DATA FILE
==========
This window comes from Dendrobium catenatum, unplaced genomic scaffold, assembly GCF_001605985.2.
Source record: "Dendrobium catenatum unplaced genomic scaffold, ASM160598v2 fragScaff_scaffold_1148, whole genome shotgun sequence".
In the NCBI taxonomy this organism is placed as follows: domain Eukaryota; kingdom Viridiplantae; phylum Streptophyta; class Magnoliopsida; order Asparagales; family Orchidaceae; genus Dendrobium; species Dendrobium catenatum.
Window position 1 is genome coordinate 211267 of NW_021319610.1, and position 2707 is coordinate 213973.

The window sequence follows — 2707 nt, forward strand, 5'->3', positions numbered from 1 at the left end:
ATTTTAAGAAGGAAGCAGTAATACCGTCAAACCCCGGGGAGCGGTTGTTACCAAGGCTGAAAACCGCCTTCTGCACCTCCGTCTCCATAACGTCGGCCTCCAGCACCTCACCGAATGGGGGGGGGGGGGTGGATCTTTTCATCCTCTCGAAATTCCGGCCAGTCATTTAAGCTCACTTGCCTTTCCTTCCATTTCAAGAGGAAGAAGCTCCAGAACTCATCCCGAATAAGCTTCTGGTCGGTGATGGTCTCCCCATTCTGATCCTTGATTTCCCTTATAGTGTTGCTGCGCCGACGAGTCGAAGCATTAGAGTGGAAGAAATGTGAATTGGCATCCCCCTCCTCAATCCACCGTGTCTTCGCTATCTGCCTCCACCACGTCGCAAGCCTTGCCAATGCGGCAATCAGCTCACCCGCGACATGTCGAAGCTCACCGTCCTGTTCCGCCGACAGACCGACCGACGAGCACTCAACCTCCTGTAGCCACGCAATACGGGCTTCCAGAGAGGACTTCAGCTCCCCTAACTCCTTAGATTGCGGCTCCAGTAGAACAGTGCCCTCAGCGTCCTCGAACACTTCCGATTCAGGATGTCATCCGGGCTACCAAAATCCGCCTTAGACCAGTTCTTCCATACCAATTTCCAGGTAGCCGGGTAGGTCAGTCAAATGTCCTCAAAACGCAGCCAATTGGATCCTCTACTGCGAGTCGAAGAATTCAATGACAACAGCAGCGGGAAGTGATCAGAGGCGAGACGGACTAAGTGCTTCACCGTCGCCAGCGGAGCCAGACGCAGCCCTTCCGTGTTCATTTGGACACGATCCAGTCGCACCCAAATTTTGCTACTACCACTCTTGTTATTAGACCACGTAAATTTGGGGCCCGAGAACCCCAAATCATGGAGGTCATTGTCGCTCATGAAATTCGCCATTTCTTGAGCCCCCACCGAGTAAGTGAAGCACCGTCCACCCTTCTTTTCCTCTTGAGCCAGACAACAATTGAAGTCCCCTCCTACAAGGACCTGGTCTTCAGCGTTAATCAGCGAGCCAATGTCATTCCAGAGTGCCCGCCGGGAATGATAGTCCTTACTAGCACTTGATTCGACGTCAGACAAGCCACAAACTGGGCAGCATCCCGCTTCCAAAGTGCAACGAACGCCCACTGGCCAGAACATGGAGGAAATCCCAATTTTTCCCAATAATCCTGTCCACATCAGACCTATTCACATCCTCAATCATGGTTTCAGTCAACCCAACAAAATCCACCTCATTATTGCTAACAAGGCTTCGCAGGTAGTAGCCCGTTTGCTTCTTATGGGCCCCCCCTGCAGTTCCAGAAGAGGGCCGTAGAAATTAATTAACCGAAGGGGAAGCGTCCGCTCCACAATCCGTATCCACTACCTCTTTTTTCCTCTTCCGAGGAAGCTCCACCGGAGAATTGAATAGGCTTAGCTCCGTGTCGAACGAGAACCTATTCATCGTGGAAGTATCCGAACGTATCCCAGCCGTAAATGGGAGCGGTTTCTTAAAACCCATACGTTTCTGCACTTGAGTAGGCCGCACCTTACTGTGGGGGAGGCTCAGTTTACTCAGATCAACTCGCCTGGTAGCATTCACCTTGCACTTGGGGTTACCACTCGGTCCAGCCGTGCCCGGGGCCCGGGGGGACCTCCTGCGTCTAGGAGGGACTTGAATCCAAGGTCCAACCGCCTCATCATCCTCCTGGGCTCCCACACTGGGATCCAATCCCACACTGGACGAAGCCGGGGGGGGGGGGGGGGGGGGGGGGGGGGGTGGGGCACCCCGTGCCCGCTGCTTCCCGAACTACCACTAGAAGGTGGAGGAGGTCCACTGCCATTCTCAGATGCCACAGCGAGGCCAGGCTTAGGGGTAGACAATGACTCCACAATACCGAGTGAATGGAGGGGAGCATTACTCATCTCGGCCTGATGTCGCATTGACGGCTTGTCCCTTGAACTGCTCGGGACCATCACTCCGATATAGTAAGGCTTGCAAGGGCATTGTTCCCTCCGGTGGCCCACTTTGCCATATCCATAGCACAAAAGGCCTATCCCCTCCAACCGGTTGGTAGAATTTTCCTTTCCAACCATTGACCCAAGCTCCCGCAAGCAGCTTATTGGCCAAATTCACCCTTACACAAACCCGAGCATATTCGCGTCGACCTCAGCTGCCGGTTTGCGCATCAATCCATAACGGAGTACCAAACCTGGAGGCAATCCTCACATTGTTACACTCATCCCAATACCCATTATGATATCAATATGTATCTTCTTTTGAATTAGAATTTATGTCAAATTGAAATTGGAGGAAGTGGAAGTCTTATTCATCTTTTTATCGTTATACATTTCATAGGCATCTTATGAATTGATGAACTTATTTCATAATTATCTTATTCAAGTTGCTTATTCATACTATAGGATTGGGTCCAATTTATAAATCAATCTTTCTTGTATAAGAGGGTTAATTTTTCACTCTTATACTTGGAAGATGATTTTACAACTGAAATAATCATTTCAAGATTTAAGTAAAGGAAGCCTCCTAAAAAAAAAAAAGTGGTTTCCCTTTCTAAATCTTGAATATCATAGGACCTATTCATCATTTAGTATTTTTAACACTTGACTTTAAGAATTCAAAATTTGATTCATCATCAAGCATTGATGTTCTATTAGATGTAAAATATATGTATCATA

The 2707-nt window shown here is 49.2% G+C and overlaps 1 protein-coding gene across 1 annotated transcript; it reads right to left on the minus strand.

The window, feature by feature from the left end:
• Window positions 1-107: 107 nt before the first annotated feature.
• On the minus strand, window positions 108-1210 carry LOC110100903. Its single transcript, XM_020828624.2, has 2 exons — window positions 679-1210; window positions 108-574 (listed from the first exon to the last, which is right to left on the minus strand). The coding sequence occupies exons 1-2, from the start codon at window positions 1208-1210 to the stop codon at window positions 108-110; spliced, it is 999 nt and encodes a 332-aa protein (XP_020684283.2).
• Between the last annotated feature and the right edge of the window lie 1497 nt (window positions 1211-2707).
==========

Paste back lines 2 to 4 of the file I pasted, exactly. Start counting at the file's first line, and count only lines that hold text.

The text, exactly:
Source record: "Dendrobium catenatum unplaced genomic scaffold, ASM160598v2 fragScaff_scaffold_1148, whole genome shotgun sequence".
In the NCBI taxonomy this organism is placed as follows: domain Eukaryota; kingdom Viridiplantae; phylum Streptophyta; class Magnoliopsida; order Asparagales; family Orchidaceae; genus Dendrobium; species Dendrobium catenatum.
Window position 1 is genome coordinate 211267 of NW_021319610.1, and position 2707 is coordinate 213973.